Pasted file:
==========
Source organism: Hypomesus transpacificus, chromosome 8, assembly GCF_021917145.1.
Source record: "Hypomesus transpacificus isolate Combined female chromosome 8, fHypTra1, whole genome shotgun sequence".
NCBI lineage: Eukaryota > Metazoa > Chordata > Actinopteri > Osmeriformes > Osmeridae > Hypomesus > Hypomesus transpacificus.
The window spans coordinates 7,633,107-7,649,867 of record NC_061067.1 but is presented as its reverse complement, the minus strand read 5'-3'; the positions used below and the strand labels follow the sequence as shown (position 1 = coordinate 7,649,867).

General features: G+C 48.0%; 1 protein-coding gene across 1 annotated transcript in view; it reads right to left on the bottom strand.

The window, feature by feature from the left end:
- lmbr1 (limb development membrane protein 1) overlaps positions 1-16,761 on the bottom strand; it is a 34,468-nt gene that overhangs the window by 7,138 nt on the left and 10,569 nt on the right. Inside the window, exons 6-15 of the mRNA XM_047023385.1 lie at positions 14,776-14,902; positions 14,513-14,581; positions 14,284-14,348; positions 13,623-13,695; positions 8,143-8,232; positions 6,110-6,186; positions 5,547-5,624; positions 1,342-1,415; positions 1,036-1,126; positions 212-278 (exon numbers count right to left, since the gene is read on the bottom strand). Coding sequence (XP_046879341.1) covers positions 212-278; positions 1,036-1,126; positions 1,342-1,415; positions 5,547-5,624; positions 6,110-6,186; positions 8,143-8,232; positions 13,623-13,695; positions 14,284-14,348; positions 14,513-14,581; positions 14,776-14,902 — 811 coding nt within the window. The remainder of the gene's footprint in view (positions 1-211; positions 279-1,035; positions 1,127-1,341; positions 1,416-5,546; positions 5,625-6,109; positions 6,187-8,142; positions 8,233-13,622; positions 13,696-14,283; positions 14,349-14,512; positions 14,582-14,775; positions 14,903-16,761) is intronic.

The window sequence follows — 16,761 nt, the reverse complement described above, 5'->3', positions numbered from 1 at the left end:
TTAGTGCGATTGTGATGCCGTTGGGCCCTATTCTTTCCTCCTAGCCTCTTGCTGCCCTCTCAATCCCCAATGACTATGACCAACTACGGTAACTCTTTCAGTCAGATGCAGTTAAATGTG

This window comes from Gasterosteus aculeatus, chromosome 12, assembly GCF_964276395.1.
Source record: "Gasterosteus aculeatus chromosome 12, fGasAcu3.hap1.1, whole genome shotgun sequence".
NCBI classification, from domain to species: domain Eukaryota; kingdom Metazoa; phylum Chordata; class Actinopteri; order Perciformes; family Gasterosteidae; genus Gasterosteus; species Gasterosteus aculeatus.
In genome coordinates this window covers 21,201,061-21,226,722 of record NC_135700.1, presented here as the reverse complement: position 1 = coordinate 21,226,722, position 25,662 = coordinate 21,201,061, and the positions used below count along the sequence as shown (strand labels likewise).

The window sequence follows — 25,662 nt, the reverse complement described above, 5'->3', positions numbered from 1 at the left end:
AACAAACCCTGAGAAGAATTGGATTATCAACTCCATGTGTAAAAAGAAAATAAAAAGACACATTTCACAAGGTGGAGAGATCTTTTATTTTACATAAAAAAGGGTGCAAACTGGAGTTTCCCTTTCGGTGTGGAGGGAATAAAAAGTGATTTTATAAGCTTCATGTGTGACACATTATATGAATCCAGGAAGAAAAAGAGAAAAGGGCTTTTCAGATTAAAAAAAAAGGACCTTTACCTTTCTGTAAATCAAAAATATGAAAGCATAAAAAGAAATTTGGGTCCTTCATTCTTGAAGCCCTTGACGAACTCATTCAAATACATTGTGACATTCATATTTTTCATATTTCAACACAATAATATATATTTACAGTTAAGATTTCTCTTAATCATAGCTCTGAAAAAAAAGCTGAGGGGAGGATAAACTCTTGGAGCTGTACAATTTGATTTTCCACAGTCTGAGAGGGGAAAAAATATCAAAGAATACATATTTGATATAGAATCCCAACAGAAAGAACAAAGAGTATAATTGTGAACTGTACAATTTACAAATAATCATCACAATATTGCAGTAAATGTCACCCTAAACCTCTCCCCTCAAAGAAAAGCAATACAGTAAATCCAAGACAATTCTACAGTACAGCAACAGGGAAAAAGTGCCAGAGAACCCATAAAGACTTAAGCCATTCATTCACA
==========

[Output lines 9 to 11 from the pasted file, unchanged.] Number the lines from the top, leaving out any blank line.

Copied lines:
TTAGTGCGATTGTGATGCCGTTGGGCCCTATTCTTTCCTCCTAGCCTCTTGCTGCCCTCTCAATCCCCAATGACTATGACCAACTACGGTAACTCTTTCAGTCAGATGCAGTTAAATGTG

This window comes from Gasterosteus aculeatus, chromosome 12, assembly GCF_964276395.1.
Source record: "Gasterosteus aculeatus chromosome 12, fGasAcu3.hap1.1, whole genome shotgun sequence".